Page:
Friday, December 05, 2008

Leadership Win for Kruger

As Crain's Insider is reporting this morning (subscription only), State Senator Carl Kruger emerged from the leadership fight as a big winner:

Senate Majority Deal

"State Sen. Carl Kruger, D-Brooklyn, is the biggest winner in the majority leadership deal announced late yesterday. By enlisting Sen. Pedro Espada and Ruben Diaz Sr. in his gambit, Kruger gave himself leverage to win a plum spot heading the Senate’s Finance Committee. Without them, Kruger would have played a marginal role in a Democratic Senate because he had danced for so long with the Republicans. Kruger also maneuvered for rules changes allowing the committee chairs to move bills to the Senate floor, meaning the chairs will have real influence over legislation."

But all is not peaches and cream on every front. As Liz links for us, Western New York is feeling shortchanged: "Political peace in the State Senate cost upstate a major seat at Albany’s power table Thursday. Sen. William T. Stachowski, D-Lake View, was passed over in his bid for the chairmanship of the powerful Senate Finance Committee as Democrats prepare to take control of the chamber next month. Stachowski — mentioned as the likely committee chairman during his tough re-election battle this fall — saw the position go to Sen. Carl Kruger, D-Brooklyn, further consolidating New York City’s hold on the Legislature and statewide government offices."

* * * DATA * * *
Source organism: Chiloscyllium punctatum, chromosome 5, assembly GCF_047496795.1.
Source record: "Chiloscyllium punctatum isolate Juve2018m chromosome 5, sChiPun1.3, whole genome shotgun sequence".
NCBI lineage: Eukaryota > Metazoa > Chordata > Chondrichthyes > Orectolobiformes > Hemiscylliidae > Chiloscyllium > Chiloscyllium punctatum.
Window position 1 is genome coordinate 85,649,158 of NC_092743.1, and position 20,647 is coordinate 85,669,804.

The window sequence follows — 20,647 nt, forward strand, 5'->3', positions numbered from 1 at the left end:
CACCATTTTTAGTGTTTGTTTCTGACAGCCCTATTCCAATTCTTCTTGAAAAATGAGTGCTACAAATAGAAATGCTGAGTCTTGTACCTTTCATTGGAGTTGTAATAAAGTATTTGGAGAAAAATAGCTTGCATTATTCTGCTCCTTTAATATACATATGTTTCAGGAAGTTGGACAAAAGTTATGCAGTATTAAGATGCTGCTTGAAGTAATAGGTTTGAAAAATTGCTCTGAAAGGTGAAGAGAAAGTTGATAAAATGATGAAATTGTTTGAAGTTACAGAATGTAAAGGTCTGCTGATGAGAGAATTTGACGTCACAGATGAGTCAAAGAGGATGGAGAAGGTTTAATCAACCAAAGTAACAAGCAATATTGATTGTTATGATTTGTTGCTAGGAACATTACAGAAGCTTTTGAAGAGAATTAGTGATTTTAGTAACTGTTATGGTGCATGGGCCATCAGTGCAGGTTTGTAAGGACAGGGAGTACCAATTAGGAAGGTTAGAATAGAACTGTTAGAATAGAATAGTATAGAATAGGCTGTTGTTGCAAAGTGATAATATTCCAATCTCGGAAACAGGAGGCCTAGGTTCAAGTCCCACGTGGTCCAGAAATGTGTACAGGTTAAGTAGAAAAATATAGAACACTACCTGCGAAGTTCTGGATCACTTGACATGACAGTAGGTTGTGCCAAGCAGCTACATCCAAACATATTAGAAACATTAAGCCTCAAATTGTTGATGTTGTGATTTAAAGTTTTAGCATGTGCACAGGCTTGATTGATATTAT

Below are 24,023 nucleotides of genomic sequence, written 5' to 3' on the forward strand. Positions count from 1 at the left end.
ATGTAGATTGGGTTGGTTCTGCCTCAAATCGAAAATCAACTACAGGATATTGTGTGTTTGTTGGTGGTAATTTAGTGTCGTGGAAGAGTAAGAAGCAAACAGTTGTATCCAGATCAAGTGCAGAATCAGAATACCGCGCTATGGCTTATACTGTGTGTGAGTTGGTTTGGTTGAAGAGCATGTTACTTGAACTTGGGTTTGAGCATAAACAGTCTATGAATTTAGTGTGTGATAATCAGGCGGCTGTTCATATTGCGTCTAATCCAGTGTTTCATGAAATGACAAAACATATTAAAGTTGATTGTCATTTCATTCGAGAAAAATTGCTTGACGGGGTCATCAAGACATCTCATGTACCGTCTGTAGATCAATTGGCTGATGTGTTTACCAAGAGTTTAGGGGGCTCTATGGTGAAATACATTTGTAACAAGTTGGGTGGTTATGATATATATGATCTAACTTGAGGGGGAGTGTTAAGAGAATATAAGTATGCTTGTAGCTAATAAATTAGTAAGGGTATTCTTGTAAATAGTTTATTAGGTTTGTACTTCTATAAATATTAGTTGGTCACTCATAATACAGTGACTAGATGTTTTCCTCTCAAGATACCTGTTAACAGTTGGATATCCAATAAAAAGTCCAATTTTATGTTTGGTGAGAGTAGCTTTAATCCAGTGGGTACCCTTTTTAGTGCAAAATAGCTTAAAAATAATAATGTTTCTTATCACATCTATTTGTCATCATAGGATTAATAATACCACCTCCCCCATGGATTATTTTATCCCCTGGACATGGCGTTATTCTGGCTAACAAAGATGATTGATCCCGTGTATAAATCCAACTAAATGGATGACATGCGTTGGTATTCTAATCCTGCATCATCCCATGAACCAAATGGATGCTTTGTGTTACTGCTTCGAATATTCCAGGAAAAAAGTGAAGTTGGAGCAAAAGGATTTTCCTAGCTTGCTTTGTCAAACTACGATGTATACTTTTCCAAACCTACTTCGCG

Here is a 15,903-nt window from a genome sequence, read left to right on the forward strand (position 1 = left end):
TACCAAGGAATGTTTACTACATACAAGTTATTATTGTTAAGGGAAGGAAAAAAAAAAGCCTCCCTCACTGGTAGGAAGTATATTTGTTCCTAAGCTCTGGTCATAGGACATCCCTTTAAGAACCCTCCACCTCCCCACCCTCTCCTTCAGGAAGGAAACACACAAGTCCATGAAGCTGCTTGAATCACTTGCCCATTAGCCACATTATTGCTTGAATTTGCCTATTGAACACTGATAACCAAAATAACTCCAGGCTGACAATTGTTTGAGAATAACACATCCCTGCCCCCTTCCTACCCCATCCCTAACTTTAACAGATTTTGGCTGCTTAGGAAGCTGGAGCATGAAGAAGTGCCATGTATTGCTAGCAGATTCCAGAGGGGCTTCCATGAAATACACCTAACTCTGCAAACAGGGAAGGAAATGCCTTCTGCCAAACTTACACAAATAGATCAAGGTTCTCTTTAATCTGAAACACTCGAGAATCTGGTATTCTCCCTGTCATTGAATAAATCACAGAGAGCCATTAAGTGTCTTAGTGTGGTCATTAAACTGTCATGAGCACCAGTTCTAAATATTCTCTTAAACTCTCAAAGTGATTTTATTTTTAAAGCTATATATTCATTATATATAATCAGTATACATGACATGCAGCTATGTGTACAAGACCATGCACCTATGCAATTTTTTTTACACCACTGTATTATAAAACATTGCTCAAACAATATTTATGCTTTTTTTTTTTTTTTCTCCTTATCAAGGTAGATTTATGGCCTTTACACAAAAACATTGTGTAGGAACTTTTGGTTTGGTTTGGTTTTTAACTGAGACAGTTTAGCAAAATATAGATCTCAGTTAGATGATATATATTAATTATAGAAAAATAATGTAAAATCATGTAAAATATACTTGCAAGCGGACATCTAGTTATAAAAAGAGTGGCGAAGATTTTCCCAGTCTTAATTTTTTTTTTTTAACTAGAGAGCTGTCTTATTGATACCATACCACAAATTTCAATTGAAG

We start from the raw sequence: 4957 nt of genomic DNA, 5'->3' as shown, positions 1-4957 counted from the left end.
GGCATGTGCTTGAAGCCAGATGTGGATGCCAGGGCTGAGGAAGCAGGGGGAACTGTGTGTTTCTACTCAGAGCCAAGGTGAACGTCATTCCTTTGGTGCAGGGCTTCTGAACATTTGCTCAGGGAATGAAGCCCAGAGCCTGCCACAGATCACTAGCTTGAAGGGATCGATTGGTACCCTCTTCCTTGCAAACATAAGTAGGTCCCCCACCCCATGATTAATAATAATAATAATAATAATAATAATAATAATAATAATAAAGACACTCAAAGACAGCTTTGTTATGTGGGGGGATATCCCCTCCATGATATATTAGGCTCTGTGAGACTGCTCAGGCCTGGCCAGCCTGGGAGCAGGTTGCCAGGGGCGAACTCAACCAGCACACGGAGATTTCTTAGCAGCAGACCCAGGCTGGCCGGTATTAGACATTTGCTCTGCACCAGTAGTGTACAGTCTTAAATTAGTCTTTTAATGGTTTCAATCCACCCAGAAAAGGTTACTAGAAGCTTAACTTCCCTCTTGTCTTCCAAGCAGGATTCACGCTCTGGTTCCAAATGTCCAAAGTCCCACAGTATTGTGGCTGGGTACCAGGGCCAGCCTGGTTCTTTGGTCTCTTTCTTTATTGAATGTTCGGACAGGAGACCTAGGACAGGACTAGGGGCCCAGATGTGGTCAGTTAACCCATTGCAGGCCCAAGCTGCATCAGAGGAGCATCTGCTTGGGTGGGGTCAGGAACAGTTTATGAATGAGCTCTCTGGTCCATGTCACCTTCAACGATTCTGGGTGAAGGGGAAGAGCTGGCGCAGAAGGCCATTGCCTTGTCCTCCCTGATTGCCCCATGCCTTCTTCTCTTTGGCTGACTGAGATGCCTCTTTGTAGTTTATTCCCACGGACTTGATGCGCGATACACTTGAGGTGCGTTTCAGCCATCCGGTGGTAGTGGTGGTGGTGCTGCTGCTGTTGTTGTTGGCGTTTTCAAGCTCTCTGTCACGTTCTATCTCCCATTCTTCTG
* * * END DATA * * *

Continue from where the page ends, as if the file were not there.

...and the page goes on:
Clearly, some big fence mending is gonna be needed-and Malcolm Smith needs to help smooth the ruffled feathers; as he does with the gay community(also via Liz): "The next step for marriage equality advocates is persuading the New York State Senate, where the new Democratic leadership is facing fractious members and difficult challenges. The Democrats have a bare majority, and three members are proving hard to satisfy. One of them, Reverend Ruben Diaz of the Bronx, is fervently religious and opposed to gay rights. Could his intransigence prevent a vote on marriage equality?"

And any bill, even if it does manage to reach the floor, will need to garner the requisite 32 votes: " The truth is that before there is a vote, a majority of the state senators must support one bill. Creating this bipartisan coalition will require intensive lobbying." The LGBT community will have to make its case. And greater democracy doesn't mean smooth sailing for any interest group-even in a more democratic legislature.